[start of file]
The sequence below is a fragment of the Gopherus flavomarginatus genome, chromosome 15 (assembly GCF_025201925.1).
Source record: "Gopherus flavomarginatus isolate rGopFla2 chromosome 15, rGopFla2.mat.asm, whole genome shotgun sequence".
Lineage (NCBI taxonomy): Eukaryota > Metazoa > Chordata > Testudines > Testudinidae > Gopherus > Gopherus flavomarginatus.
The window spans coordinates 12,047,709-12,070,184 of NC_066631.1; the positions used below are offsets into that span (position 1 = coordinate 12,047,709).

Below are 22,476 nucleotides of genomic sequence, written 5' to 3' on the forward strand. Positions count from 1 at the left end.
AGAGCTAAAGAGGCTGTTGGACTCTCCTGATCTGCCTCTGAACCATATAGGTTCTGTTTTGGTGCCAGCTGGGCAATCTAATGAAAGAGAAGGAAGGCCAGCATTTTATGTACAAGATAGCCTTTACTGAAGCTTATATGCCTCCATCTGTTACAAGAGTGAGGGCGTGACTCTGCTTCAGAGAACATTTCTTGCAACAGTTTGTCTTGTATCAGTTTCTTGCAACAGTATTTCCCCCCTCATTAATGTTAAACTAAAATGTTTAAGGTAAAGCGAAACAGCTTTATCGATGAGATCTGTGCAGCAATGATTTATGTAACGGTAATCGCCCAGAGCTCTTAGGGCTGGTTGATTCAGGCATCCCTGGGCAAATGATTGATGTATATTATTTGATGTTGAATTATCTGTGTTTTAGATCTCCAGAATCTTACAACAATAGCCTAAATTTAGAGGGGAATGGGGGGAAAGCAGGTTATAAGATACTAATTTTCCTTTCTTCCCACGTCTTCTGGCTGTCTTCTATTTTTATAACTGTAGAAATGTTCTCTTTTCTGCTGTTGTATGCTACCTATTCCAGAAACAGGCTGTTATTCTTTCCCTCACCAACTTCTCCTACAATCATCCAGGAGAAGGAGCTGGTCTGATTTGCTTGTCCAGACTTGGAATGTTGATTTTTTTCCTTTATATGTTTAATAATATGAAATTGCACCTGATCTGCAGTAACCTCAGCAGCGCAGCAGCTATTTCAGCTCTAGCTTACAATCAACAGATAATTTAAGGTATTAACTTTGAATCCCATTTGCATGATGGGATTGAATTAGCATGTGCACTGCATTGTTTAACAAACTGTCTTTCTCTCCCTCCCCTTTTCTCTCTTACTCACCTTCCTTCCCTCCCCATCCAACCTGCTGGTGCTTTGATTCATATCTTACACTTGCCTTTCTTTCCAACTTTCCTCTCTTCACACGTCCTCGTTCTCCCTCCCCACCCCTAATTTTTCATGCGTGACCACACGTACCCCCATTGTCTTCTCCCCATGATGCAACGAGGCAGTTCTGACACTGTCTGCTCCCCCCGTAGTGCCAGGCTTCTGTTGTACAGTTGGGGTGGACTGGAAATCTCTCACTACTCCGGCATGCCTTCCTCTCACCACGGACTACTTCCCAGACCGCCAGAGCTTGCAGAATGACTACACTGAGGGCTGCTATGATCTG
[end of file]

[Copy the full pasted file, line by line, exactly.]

The sequence below is a fragment of the Gopherus flavomarginatus genome, chromosome 15 (assembly GCF_025201925.1).
Source record: "Gopherus flavomarginatus isolate rGopFla2 chromosome 15, rGopFla2.mat.asm, whole genome shotgun sequence".
Lineage (NCBI taxonomy): Eukaryota > Metazoa > Chordata > Testudines > Testudinidae > Gopherus > Gopherus flavomarginatus.
The window spans coordinates 12,047,709-12,070,184 of NC_066631.1; the positions used below are offsets into that span (position 1 = coordinate 12,047,709).

Below are 22,476 nucleotides of genomic sequence, written 5' to 3' on the forward strand. Positions count from 1 at the left end.
AGAGCTAAAGAGGCTGTTGGACTCTCCTGATCTGCCTCTGAACCATATAGGTTCTGTTTTGGTGCCAGCTGGGCAATCTAATGAAAGAGAAGGAAGGCCAGCATTTTATGTACAAGATAGCCTTTACTGAAGCTTATATGCCTCCATCTGTTACAAGAGTGAGGGCGTGACTCTGCTTCAGAGAACATTTCTTGCAACAGTTTGTCTTGTATCAGTTTCTTGCAACAGTATTTCCCCCCTCATTAATGTTAAACTAAAATGTTTAAGGTAAAGCGAAACAGCTTTATCGATGAGATCTGTGCAGCAATGATTTATGTAACGGTAATCGCCCAGAGCTCTTAGGGCTGGTTGATTCAGGCATCCCTGGGCAAATGATTGATGTATATTATTTGATGTTGAATTATCTGTGTTTTAGATCTCCAGAATCTTACAACAATAGCCTAAATTTAGAGGGGAATGGGGGGAAAGCAGGTTATAAGATACTAATTTTCCTTTCTTCCCACGTCTTCTGGCTGTCTTCTATTTTTATAACTGTAGAAATGTTCTCTTTTCTGCTGTTGTATGCTACCTATTCCAGAAACAGGCTGTTATTCTTTCCCTCACCAACTTCTCCTACAATCATCCAGGAGAAGGAGCTGGTCTGATTTGCTTGTCCAGACTTGGAATGTTGATTTTTTTCCTTTATATGTTTAATAATATGAAATTGCACCTGATCTGCAGTAACCTCAGCAGCGCAGCAGCTATTTCAGCTCTAGCTTACAATCAACAGATAATTTAAGGTATTAACTTTGAATCCCATTTGCATGATGGGATTGAATTAGCATGTGCACTGCATTGTTTAACAAACTGTCTTTCTCTCCCTCCCCTTTTCTCTCTTACTCACCTTCCTTCCCTCCCCATCCAACCTGCTGGTGCTTTGATTCATATCTTACACTTGCCTTTCTTTCCAACTTTCCTCTCTTCACACGTCCTCGTTCTCCCTCCCCACCCCTAATTTTTCATGCGTGACCACACGTACCCCCATTGTCTTCTCCCCATGATGCAACGAGGCAGTTCTGACACTGTCTGCTCCCCCCGTAGTGCCAGGCTTCTGTTGTACAGTTGGGGTGGACTGGAAATCTCTCACTACTCCGGCATGCCTTCCTCTCACCACGGACTACTTCCCAGACCGCCAGAGCTTGCAGAATGACTACACTGAGGGCTGCTATGATCTG